The economic and social situation of the self-employed in the EU -
What needs to be done now
Self-employed and micro-enterprises are part of the backbone of our economic system in the European Union. In Germany alone, about 80% of all companies are small businesses, i.e. companies with up to 10 employees. Their annual turnover is around 500 billion euros.
During the Corona crisis, self-employed and micro-enterprises that had to cease or severely restrict their business operations received subsidies as bridging aid. The so-called restart assistance was an attempt to take account of the special situation of solo self-employed persons. These measures will be continued until mid-2022.
The pandemic clearly shows that although the self-employed basically have more professional autonomy than employees, they are exposed to comparatively higher income risks. Added to this are the structural problems with unemployment insurance and old age regeulations that have existed for decades.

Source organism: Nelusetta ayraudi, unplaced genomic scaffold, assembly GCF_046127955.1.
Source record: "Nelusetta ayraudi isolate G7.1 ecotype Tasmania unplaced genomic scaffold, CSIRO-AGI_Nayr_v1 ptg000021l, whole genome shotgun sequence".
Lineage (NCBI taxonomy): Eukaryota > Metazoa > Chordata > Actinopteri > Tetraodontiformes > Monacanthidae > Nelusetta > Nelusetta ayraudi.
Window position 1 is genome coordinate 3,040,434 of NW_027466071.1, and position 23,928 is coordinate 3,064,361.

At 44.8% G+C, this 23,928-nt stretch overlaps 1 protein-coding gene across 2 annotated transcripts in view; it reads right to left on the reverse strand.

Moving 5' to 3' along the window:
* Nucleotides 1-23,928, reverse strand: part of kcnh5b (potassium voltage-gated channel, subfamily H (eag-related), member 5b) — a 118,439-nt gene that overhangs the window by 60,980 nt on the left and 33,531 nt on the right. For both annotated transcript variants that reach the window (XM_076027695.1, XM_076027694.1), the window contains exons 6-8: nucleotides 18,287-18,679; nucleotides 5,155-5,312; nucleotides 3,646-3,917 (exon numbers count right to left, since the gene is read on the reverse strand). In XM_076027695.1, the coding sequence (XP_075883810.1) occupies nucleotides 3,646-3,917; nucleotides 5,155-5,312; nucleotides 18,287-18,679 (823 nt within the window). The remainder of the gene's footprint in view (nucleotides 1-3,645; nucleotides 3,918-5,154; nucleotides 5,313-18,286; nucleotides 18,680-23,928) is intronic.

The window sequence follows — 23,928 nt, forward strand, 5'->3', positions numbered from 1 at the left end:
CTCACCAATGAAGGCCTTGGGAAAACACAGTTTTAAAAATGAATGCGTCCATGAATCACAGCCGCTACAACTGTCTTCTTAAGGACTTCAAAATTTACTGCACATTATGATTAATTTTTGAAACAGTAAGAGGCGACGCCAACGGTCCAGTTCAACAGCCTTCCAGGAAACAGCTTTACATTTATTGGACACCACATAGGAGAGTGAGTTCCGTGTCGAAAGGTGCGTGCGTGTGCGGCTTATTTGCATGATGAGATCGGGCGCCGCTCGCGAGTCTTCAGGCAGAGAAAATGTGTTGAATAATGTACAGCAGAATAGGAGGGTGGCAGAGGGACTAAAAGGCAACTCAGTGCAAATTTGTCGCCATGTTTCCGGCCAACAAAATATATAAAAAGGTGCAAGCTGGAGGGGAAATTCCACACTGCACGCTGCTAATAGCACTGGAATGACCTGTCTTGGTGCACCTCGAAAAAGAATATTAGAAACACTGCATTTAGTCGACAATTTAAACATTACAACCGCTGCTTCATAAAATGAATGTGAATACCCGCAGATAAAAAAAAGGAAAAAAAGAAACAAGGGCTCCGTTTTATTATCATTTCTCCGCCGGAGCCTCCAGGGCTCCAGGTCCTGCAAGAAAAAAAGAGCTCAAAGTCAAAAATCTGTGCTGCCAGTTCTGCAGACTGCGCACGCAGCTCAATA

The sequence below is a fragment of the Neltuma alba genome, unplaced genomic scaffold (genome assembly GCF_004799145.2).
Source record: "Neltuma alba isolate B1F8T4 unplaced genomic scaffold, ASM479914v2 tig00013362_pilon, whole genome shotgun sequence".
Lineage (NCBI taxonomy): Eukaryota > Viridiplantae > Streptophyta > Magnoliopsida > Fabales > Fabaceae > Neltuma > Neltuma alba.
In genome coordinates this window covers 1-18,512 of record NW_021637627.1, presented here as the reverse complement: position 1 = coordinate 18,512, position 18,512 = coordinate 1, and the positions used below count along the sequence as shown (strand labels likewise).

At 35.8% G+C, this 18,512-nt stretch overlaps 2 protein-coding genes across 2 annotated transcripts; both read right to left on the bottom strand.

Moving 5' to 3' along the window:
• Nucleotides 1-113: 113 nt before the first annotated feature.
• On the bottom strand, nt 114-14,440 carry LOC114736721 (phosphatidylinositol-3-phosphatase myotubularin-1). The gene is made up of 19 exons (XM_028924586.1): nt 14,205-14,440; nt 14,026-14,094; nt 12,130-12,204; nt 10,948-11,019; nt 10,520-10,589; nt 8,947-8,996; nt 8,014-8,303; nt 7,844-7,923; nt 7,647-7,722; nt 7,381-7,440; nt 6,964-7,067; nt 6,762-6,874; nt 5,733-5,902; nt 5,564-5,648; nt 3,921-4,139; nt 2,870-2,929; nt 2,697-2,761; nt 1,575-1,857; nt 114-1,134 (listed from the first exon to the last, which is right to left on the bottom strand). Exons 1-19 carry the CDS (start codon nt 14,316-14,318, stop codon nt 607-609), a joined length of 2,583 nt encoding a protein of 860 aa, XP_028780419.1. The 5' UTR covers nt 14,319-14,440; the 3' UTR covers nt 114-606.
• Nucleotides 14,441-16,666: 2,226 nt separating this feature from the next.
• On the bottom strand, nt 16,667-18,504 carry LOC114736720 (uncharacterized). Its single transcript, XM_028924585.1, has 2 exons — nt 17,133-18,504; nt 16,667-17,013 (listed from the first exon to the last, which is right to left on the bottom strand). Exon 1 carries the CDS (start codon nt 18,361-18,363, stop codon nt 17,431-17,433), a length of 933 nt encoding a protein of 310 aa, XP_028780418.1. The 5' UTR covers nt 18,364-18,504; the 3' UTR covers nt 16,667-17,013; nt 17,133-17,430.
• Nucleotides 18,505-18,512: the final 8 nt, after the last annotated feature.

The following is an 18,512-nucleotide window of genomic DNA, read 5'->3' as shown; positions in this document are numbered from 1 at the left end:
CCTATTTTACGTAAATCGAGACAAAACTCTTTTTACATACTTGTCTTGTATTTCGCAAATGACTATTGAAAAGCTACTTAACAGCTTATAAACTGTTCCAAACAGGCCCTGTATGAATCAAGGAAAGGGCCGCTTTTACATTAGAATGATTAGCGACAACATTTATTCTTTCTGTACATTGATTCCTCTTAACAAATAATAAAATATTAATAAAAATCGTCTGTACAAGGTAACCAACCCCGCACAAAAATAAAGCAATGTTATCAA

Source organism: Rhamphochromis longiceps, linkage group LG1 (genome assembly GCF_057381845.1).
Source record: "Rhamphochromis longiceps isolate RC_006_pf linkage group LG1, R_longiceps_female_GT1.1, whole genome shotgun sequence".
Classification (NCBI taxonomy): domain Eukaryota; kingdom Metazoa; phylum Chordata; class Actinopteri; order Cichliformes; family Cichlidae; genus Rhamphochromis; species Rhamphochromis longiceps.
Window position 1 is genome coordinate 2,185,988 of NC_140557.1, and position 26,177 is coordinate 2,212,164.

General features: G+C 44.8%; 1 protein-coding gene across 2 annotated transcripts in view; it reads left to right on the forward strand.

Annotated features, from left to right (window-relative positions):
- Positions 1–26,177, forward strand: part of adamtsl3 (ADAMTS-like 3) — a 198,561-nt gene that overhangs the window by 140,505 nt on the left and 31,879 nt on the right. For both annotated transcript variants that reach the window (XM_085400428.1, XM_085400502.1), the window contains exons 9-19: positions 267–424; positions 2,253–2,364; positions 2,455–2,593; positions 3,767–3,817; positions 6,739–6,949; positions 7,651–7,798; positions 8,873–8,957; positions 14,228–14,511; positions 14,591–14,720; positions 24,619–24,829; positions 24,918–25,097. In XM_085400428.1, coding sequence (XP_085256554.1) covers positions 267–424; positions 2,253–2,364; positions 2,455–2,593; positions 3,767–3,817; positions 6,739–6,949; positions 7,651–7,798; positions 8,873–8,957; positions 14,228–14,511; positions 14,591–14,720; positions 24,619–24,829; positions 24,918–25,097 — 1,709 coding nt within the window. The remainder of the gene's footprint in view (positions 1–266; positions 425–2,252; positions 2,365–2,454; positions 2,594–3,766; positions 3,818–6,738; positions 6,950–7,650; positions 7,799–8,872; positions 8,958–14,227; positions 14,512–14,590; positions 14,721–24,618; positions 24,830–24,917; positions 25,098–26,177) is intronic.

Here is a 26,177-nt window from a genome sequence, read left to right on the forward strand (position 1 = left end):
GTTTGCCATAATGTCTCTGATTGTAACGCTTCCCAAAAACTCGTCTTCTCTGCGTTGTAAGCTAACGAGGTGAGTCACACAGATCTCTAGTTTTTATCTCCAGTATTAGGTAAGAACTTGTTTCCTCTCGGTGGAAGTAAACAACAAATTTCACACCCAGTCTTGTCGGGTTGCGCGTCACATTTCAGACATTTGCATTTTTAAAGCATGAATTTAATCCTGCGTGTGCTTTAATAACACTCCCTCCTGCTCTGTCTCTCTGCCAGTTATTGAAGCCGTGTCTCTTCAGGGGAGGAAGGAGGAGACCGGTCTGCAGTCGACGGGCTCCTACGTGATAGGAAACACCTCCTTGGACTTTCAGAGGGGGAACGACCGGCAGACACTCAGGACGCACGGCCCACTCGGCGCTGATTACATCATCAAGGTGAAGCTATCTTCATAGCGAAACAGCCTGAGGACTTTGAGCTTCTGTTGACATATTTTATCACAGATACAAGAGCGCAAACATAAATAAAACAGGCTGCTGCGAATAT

The new German government has recognized the need for action. Therefore, in the new coalition agreement is provided to improve the social policy framework for the self-employed. In some Member States, such as Austria and Spain, these measures have already been in place for a long time.
At European level, too, new initiatives have been launched by the European Commission as part of the European Pillar of Social Rights. For example, most recently a draft Directive to improve the position of employees in platform companies.
We would like to discuss this with you and our speakers and focus on the following questions, which are highly topical because of the measures mentioned in the coalition agreement: